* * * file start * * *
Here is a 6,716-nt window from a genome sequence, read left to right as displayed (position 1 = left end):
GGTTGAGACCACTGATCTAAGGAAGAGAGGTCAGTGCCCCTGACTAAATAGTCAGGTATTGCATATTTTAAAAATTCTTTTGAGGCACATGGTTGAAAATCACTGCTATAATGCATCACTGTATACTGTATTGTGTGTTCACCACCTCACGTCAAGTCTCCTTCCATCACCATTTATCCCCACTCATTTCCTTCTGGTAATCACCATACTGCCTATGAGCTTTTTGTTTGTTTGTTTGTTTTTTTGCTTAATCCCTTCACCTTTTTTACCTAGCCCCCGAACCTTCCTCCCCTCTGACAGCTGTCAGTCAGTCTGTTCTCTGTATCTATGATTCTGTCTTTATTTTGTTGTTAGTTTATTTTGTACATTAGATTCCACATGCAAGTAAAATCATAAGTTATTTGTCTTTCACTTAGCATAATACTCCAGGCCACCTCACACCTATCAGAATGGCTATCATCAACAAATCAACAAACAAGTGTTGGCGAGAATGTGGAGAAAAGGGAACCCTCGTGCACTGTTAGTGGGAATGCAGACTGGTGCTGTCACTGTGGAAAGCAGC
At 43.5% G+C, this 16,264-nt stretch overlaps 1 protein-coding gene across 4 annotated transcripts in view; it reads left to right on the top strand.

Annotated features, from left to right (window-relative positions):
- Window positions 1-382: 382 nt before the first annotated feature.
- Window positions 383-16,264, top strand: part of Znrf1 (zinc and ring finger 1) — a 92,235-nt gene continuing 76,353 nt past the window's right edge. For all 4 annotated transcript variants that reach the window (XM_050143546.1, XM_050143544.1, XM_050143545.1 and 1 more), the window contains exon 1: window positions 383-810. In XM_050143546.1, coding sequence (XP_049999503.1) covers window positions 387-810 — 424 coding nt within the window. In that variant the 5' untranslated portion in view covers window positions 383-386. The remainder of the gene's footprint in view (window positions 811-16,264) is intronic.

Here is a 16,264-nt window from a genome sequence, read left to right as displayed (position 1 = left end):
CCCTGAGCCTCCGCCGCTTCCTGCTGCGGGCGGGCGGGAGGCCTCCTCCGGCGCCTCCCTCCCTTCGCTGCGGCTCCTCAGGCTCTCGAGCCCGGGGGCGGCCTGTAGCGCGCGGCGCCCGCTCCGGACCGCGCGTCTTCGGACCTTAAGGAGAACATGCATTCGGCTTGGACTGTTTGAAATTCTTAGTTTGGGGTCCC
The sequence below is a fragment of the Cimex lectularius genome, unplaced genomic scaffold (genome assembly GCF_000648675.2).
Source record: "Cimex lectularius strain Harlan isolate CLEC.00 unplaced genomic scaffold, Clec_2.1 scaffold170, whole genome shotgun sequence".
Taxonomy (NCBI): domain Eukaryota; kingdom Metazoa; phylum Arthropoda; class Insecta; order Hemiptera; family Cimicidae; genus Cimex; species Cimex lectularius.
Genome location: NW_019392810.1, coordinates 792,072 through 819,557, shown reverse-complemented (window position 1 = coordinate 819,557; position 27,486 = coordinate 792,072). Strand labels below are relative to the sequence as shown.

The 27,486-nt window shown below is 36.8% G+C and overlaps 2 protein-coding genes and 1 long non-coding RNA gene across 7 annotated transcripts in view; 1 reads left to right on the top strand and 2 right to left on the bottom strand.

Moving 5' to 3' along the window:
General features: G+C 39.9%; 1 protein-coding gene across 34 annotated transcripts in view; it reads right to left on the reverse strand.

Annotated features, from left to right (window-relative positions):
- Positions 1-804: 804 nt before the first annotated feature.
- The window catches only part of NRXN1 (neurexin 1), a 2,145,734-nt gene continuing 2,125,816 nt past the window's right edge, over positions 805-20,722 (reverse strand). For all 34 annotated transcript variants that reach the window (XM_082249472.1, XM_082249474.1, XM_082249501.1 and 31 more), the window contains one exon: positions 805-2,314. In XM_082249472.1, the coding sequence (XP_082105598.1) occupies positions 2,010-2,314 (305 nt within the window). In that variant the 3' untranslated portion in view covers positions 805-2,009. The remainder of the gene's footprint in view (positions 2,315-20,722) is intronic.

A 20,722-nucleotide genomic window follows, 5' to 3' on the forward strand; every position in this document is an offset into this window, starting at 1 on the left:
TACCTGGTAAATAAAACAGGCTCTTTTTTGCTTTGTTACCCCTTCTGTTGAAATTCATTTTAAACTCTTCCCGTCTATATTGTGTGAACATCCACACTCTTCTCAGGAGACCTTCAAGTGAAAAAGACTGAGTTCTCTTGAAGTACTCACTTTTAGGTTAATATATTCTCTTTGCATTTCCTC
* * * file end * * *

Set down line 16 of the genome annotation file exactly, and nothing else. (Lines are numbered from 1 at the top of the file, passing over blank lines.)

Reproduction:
Annotated features, from left to right (window-relative positions):